Rule 8(a)(2) of the Federal Rules of Civil Procedure requires a complaint to include "a short and plain statement of the claim showing that the pleader is entitled to relief." Fed. R. Civ. P. 8(a)(2). To survive a motion to dismiss pursuant to Rule 12(b)(6), the Fund's pleadings must contain "sufficient factual matter, accepted as true, to 'state a claim to relief that is plausible on its face.'" Ashcroft v. Iqbal, 556 U.S. 662, 129 S. Ct. 1937, 1940, 173 L. Ed. 2d 868 (2009) (quoting Bell Atl. Corp. v. Twombly, 550 U.S. 544, 570, 127 S. Ct. 1955, 167 L. Ed. 2d 929 (2007)). A claim has facial plausibility "when the plaintiff pleads factual content that allows the Court to draw the reasonable inference that the defendant is liable for the misconduct alleged." Iqbal, 129 S. Ct. at 1949. On a motion to dismiss for failure to state a claim, "'[t]he issue is not whether a plaintiff will ultimately prevail but whether the claimant is entitled to offer evidence to support the claims.'" York v. Ass'n of the Bar of City of N.Y., 286 F.3d 122, 125 (2d Cir. 2002) (citing Scheuer v. Rhodes, 416 U.S. 232, 236, 94 S. Ct. 1683, 40 L. Ed. 2d 90 (1974)).
Although detailed factual allegations are not necessary, the pleading must include more than an "unadorned, the-defendant-unlawfully-harmed-me accusation;" mere legal conclusions, "a formulaic recitation of the elements of a cause of action," or "naked assertions" by the plaintiff will not suffice. Id. (alteration in original) (internal quotations, citations, and alterations omitted). This plausibility standard "is not akin to a 'probability requirement,' but it asks for more than a sheer possibility that a defendant has acted unlawfully." Id. (quoting Twombly, 550 U.S. at 556). Determining whether a complaint states a plausible claim for relief is "a context-specific task that requires the reviewing court to draw on its judicial experience and common sense. But where the well-pleaded facts do not permit the court to infer more than the mere possibility of misconduct, the complaint has alleged-but it has not 'show[n]'-'that the pleader is entitled to relief.'" Id. at 1950 (quoting Fed. R. Civ. P. 8(a)(2)).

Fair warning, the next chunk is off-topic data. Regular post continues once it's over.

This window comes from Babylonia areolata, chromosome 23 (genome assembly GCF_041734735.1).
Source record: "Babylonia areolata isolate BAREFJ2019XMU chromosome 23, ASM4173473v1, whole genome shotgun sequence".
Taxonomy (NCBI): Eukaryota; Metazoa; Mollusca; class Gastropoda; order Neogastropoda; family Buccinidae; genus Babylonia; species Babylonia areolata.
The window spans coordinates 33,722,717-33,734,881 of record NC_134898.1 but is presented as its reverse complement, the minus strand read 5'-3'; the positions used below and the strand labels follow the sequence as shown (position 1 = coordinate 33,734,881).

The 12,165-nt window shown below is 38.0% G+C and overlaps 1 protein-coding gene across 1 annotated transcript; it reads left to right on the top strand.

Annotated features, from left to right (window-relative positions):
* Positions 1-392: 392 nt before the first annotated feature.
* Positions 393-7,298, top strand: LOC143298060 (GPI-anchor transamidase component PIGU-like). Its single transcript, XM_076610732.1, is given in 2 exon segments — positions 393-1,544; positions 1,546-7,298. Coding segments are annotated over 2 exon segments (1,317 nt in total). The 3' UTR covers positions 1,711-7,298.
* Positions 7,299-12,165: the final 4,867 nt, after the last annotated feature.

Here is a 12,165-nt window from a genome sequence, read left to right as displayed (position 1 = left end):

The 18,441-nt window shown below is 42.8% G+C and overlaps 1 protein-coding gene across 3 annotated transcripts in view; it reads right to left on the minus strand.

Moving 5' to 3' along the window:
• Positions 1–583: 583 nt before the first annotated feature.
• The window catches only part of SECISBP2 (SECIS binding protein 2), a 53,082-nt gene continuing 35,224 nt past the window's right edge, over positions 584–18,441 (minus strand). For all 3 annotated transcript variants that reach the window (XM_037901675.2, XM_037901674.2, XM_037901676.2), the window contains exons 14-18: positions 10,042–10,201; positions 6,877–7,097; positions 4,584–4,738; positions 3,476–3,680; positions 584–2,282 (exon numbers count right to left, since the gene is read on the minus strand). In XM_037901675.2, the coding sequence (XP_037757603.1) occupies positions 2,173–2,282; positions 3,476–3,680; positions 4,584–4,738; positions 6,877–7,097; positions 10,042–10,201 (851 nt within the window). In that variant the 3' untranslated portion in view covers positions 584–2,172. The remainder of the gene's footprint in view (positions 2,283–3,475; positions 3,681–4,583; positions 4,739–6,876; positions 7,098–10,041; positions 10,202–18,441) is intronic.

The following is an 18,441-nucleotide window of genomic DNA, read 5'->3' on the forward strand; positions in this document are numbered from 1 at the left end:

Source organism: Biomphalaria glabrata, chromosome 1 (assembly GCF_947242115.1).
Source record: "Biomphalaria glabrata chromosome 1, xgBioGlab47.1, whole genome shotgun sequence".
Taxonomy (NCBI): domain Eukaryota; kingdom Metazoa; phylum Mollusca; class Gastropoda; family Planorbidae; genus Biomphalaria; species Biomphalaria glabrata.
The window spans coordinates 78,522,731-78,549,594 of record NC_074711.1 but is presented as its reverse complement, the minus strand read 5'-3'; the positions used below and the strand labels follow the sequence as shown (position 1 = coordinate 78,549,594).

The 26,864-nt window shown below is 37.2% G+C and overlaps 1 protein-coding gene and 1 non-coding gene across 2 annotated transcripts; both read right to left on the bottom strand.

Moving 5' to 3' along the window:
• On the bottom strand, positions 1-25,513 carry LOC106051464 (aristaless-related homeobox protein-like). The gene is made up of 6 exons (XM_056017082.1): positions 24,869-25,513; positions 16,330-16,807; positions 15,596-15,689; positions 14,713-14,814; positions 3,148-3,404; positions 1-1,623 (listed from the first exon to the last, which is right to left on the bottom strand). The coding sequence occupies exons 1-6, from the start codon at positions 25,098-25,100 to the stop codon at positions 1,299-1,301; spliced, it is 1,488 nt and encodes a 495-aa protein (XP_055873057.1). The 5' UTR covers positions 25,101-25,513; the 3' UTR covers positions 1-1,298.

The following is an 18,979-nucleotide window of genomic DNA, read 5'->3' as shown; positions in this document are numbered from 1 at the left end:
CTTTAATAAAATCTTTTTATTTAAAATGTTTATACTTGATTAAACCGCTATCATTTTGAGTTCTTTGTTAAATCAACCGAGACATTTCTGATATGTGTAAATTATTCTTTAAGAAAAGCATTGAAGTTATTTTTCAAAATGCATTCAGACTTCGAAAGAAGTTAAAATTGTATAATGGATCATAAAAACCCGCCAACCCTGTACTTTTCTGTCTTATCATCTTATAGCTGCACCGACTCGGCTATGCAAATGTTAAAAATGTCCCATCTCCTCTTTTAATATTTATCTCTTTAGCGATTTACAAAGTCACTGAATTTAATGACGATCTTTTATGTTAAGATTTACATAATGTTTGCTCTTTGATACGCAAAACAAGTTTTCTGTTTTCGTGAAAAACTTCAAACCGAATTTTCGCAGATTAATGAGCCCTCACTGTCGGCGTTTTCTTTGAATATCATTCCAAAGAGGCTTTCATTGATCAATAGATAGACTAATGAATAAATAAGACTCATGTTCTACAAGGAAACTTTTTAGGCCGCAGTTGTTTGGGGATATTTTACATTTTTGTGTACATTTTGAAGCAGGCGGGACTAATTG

Although the Court is limited to facts as stated in the Amended Complaint, it may consider "any written instrument attached to the complaint, statements or documents incorporated into the complaint by reference, legally required public disclosure documents filed with the SEC, and documents possessed by or known to the plaintiff and upon which it relied in bringing the suit." ATSI Commc'ns, Inc. v. Shaar Fund, Ltd., 493 F.3d 87, 98 (2d Cir.2007). Here, the Amended Complaint incorporates the Guidelines, the Investment Advisory Contract, and the Consent to Assignment by reference, see Am. Compl. ¶¶ 6, 8, 13, and they are appropriately considered in deciding this motion.
ERISA § 1132(a)(2) provides that an "action may be brought . . . by a participant, beneficiary or fiduciary for appropriate relief under [29 U.S.C. § 1109]," which in turn makes ERISA fiduciaries who breach their duties "personally liable to make good to [the] plan any losses to the plan resulting from each such breach, and to restore to such plan any profits of such fiduciary ...